Kicking off a multimillion-dollar shoe brand
Cutting air vents in his sneakers inspired Geox founder Mario Moretti Polegato to launch what has become one of the biggest comfort shoe-makers in the world.
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Mario Moretti Polegato loves the outdoors but hates sweaty feet. After attending a 1989 vintners convention in Reno, Nev., on behalf of his family's Montebelluna, Italy, business, the third-generation winemaker stopped over in Colorado to hike in the Rocky Mountains.
But when the temperature climbed past 90 degrees, Polegato's hot, moist feet made his rubber-soled sneakers highly uncomfortable.
En route to his hotel, Polegato pulled into a gas station to borrow a knife and carved 1-inch holes in the soles of his shoes. The ventilation served him well, but it wouldn't work in the rainy European fall.
The perfect solution, Polegato thought, would be a perforated sole with a porous inner membrane to shield the foot from outside moisture but allow perspiration vapor to escape. Polegato then spent three years perfecting the technology, which he planned to sell to Nike (Charts) or Adidas (Charts) (they passed).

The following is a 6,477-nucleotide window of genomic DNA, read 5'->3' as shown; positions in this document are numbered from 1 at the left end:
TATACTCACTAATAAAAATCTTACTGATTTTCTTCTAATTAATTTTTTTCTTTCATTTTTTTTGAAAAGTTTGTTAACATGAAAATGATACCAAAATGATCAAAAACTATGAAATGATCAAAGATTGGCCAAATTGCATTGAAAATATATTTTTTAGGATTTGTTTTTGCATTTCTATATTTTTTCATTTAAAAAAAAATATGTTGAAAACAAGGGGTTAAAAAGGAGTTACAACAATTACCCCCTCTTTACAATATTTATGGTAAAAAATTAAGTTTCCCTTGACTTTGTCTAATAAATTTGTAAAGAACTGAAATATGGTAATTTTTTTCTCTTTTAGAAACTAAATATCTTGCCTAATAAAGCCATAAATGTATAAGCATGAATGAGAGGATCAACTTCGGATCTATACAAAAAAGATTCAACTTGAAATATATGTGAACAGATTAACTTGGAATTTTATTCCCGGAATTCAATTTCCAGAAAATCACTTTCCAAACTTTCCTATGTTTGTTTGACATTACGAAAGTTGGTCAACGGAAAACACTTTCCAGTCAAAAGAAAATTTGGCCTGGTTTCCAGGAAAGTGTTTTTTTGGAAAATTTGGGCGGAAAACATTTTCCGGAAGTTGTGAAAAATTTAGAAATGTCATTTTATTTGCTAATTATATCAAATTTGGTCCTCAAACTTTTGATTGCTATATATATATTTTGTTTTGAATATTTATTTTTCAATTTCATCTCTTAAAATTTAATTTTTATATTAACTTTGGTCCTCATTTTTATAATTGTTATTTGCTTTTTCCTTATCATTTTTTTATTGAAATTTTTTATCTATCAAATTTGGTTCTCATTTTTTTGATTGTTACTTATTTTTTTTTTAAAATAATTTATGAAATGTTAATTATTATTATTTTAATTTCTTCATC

Polegato launched Geox in 1991 and began targeting the Italian market with its designs - similar to Ecco's but edgier - then expanded into Spain, Germany, the United Kingdom, and, in 2004, the United States.
Today, Geox (Charts) shoes are sold in 68 countries, and revenue at the 3,000-person company hit $573 million in 2005, making it a close third to Clarks and Ecco in the worldwide market for comfortable shoes.